Judas and the Black Messiah

Judas and the Black Messiah ★★★★½

Aaron Sorkin got a few points for casting Kelvin Harrison Jr. as Hampton in Trial of the Chicago 7 and then lost every single one of them for giving him only two minutes of screen time. More interesting than almost every other character in that movie.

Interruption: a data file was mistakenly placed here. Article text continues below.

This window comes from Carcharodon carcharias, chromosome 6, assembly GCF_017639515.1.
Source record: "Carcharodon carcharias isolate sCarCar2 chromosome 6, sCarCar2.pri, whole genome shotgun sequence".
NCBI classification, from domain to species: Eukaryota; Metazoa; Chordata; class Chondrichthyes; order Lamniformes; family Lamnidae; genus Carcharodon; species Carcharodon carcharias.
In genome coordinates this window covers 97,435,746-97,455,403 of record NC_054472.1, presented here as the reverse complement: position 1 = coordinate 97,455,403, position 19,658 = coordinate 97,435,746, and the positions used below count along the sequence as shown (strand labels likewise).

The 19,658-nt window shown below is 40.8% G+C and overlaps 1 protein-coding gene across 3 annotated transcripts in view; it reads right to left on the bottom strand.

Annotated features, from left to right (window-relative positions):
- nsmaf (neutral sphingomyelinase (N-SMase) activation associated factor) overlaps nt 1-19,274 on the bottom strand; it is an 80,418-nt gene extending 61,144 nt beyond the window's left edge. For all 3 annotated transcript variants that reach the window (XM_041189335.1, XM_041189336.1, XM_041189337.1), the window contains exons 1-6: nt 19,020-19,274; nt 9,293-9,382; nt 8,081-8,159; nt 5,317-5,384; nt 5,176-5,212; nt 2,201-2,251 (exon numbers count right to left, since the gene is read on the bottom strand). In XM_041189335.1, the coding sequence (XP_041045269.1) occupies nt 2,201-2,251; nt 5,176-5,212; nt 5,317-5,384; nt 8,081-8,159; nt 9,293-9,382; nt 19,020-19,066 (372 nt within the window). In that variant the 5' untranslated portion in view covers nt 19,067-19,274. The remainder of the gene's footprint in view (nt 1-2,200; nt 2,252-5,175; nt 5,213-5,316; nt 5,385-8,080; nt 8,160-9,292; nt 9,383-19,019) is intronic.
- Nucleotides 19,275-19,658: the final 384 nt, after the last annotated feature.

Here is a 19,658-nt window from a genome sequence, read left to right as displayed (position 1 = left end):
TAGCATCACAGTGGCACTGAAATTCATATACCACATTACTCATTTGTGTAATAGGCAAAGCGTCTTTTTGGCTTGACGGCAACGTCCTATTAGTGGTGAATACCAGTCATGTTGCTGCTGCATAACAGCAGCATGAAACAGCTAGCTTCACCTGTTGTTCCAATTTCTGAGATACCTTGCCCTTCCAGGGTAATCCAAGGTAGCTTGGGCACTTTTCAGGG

This hit so, so hard. Pretty much everything about this works in perfect harmony to create something so hard-hitting and empathetic. For how loud and intense it is at times, it spends even more time in the quiet and moving moments. Hampton is an easy character to paint as larger-than-life, but the script takes pains to really flesh him out so that he's far more than a political figure. Daniel Kaluuya is nothing short of phenomenal, and he deserves every single trophy he's going to win this award season. If I'm being honest, I've never really been impressed by Lakeith Stanfield before, but I've realized that that's because he's an incredibly understated actor often put in roles that just don't give him too much depth to hold under all the near-silent intensity. This film gives him all that and more. He does a great job with every moment of anxiety and discomfort, and even though not much changes about his explicit demeanor as he begins to get closer and closer to the party, you can still feel him being pulled in this new direction. Dominique Fishback is stunning, the beating heart of the movie, and she makes her slightly stereotypical role so engaging. The inner conflict of the protagonist is so deep and fascinating, and every character is given complexity, even Jesse Plemons (who is amazing as always). The cinematography is really strong, and though the weaker editing felt it was bringing down the energy of a few scenes, the gripping nature of the script ensures that it was kept taut enough throughout. This is a great unintentional response to The Trial of the Chicago 7 in how it brings the focus away from flashy surface-level fact-reciting into the real depths and psyches of the people involved. They feel like people, not figures in a history book.